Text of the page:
Moreover, the image on the Apulian red-figure amphora suggests that rectangular boxes similar to the gold larnakes found in funerary contexts, could have been used in ceremonies and social rites performed by the wealthiest members of the upper social classes, sharing similar ideologies and religious beliefs. It may be possible to suggest that such luxury larnakes were part of the personal possession of the indigenous characters identified by modern scholars by the expression ‘Daunian principes’.
Hence, the larnax depicted on the Apulian red-figure amphora may be connected with the so-called ‘Daunian principes’ who were at the top of the Daunian society between the fourth and the third century BCE. It is plausible, then, that Alexander the Molossian fought and also formed diplomatic agreements and cultural exchanges with the ‘Daunian principes’. The Macedonian culture brought into northern Apulia by Alexander the Molossian may include some ceremonies which required the use of specific objects, such as luxury larnakes, similar to the object depicted on the Apulian red-figure amphora. Therefore, it could be possible that some supporters of Alexander the Molossian, probably the members of the families related to the ‘Daunian principes’, aimed to demonstrate materially their political and cultural ideology by depicting some objects echoing some specific realia. Additionally, since the vessel is dated to the last quarter of the fourth century BC, more than fifteen years after the end of the military campaigns of Alexander the Molossus, it could be argued that the box depicted on the Apulian red-figure vessel is an echo of the earlier cultural interactions which enriched the cultural background of the indigenous people settled in northern Apulia. Therefore, it could also be argued that some details of the imagery of Apulian red-figure vases could provide us with more information about the political and the cultural links between the Daunians and the Macedonian culture.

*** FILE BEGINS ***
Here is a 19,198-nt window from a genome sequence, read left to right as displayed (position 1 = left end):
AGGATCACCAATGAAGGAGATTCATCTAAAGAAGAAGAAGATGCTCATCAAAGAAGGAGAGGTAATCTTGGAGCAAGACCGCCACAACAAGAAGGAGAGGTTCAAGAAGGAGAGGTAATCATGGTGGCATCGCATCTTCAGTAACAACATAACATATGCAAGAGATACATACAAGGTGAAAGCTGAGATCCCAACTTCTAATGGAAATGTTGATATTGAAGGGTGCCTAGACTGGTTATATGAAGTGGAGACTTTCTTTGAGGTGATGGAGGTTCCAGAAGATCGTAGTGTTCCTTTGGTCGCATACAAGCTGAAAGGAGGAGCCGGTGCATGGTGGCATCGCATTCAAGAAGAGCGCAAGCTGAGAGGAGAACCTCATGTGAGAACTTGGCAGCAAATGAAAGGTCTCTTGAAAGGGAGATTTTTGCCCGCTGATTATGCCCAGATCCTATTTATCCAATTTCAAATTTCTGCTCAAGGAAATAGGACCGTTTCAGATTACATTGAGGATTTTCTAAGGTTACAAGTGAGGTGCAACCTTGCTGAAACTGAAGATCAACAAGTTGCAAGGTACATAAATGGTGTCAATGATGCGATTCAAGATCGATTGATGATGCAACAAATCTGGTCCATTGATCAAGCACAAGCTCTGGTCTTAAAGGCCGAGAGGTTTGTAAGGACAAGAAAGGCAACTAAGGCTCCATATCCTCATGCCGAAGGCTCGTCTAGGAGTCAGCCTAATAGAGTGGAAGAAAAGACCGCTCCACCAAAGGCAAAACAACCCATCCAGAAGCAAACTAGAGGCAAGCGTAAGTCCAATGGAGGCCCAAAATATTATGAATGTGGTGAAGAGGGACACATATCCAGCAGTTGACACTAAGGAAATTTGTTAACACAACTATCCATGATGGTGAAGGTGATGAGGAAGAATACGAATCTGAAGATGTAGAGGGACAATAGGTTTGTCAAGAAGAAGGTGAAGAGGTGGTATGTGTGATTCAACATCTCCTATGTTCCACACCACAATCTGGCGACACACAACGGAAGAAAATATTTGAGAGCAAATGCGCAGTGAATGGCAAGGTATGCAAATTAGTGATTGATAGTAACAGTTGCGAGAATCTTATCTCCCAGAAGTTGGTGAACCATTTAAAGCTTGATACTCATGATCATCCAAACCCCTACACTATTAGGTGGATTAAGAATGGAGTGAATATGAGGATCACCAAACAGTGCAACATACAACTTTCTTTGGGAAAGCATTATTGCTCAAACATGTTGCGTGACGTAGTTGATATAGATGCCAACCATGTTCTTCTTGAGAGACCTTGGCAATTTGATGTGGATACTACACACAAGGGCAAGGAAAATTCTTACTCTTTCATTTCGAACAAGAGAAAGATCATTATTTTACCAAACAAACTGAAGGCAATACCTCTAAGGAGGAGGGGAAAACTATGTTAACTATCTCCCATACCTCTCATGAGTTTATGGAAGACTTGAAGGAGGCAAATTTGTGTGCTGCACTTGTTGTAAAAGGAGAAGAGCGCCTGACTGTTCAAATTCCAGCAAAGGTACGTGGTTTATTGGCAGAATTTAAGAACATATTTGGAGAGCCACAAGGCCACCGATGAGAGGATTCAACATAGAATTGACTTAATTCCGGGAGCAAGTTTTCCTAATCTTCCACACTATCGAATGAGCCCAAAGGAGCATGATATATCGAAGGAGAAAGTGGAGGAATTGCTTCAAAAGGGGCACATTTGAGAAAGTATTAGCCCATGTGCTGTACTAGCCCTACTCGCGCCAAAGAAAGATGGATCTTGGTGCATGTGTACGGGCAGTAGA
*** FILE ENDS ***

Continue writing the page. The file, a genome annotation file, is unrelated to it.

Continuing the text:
In conclusion the red-figure box on the Apulian red-figure amphora can echo the luxury boxes used by the Macedonians and testified by the gold larnakes found in the tombs of the Royal Macedonian family, another hint proving the strong links between the new rising power in the east and the complex context of Apulia during the end of the fourth century BCE.
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|Carlo Lualdi is a PhD student at Warwick University. Usually, he states that his academic interests are mainly related to combat scenes linked with real military events dated “From Pyrrhus to Pydna”. Naturally ‘A person proposes and the archaeology disposes’, hence Carlo is now analyzing some combat scenes coming from Messapia region dating before the arrival of Pyrrhus in Italy. Carlo is also interested in studying the reception of Classical culture in contemporary media as movies, tv series and comics.|